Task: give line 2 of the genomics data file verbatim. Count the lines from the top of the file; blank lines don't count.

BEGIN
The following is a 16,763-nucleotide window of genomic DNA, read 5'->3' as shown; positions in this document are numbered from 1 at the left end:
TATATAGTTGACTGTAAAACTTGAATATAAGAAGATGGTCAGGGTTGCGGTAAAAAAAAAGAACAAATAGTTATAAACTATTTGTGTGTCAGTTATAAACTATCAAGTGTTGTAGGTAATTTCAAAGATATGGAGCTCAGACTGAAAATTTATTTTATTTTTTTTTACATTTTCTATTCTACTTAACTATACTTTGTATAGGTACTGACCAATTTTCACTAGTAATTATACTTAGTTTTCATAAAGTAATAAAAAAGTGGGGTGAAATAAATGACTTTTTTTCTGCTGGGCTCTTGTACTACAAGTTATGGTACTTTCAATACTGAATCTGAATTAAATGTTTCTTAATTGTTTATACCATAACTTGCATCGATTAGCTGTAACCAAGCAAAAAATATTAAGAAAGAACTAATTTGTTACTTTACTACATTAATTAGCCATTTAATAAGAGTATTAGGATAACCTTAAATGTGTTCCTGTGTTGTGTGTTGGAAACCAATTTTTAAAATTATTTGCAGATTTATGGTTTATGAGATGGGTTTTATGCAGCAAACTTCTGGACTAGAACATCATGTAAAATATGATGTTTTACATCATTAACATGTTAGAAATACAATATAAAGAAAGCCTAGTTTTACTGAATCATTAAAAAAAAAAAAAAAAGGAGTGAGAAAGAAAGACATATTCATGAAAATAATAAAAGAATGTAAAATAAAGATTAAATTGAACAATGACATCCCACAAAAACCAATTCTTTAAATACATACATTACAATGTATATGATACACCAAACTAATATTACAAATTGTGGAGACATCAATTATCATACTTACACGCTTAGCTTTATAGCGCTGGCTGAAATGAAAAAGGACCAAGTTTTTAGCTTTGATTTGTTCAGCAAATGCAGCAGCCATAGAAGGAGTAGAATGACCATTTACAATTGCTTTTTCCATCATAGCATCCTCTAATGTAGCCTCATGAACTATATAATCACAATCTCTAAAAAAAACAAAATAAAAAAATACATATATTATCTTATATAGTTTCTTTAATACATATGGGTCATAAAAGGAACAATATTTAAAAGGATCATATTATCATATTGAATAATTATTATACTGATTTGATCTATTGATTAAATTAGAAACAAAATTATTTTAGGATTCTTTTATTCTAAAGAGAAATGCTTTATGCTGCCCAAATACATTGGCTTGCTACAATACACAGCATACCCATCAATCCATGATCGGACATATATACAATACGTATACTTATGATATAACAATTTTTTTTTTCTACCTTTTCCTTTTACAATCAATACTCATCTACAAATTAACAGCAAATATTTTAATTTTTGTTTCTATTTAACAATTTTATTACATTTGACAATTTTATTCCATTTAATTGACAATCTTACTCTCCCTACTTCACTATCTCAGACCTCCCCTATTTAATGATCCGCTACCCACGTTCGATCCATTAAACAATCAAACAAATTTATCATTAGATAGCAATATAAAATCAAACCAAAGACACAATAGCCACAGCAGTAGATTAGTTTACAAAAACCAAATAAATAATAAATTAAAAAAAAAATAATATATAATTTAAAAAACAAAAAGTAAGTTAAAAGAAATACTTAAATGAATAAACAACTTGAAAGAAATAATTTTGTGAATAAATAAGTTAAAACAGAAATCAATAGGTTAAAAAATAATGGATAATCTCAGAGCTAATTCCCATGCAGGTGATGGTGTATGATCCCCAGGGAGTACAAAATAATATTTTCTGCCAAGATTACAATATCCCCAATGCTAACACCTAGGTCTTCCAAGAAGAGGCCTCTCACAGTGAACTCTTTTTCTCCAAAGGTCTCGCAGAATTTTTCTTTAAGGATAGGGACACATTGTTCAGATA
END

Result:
TATATAGTTGACTGTAAAACTTGAATATAAGAAGATGGTCAGGGTTGCGGTAAAAAAAAAGAACAAATAGTTATAAACTATTTGTGTGTCAGTTATAAACTATCAAGTGTTGTAGGTAATTTCAAAGATATGGAGCTCAGACTGAAAATTTATTTTATTTTTTTTTACATTTTCTATTCTACTTAACTATACTTTGTATAGGTACTGACCAATTTTCACTAGTAATTATACTTAGTTTTCATAAAGTAATAAAAAAGTGGGGTGAAATAAATGACTTTTTTTCTGCTGGGCTCTTGTACTACAAGTTATGGTACTTTCAATACTGAATCTGAATTAAATGTTTCTTAATTGTTTATACCATAACTTGCATCGATTAGCTGTAACCAAGCAAAAAATATTAAGAAAGAACTAATTTGTTACTTTACTACATTAATTAGCCATTTAATAAGAGTATTAGGATAACCTTAAATGTGTTCCTGTGTTGTGTGTTGGAAACCAATTTTTAAAATTATTTGCAGATTTATGGTTTATGAGATGGGTTTTATGCAGCAAACTTCTGGACTAGAACATCATGTAAAATATGATGTTTTACATCATTAACATGTTAGAAATACAATATAAAGAAAGCCTAGTTTTACTGAATCATTAAAAAAAAAAAAAAAAGGAGTGAGAAAGAAAGACATATTCATGAAAATAATAAAAGAATGTAAAATAAAGATTAAATTGAACAATGACATCCCACAAAAACCAATTCTTTAAATACATACATTACAATGTATATGATACACCAAACTAATATTACAAATTGTGGAGACATCAATTATCATACTTACACGCTTAGCTTTATAGCGCTGGCTGAAATGAAAAAGGACCAAGTTTTTAGCTTTGATTTGTTCAGCAAATGCAGCAGCCATAGAAGGAGTAGAATGACCATTTACAATTGCTTTTTCCATCATAGCATCCTCTAATGTAGCCTCATGAACTATATAATCACAATCTCTAAAAAAAACAAAATAAAAAAATACATATATTATCTTATATAGTTTCTTTAATACATATGGGTCATAAAAGGAACAATATTTAAAAGGATCATATTATCATATTGAATAATTATTATACTGATTTGATCTATTGATTAAATTAGAAACAAAATTATTTTAGGATTCTTTTATTCTAAAGAGAAATGCTTTATGCTGCCCAAATACATTGGCTTGCTACAATACACAGCATACCCATCAATCCATGATCGGACATATATACAATACGTATACTTATGATATAACAATTTTTTTTTTCTACCTTTTCCTTTTACAATCAATACTCATCTACAAATTAACAGCAAATATTTTAATTTTTGTTTCTATTTAACAATTTTATTACATTTGACAATTTTATTCCATTTAATTGACAATCTTACTCTCCCTACTTCACTATCTCAGACCTCCCCTATTTAATGATCCGCTACCCACGTTCGATCCATTAAACAATCAAACAAATTTATCATTAGATAGCAATATAAAATCAAACCAAAGACACAATAGCCACAGCAGTAGATTAGTTTACAAAAACCAAATAAATAATAAATTAAAAAAAAAATAATATATAATTTAAAAAACAAAAAGTAAGTTAAAAGAAATACTTAAATGAATAAACAACTTGAAAGAAATAATTTTGTGAATAAATAAGTTAAAACAGAAATCAATAGGTTAAAAAATAATGGATAATCTCAGAGCTAATTCCCATGCAGGTGATGGTGTATGATCCCCAGGGAGTACAAAATAATATTTTCTGCCAAGATTACAATATCCCCAATGCTAACACCTAGGTCTTCCAAGAAGAGGCCTCTCACAGTGAACTCTTTTTCTCCAAAGGTCTCGCAGAATTTTTCTTTAAGGATAGGGACACATTGTTCAGATA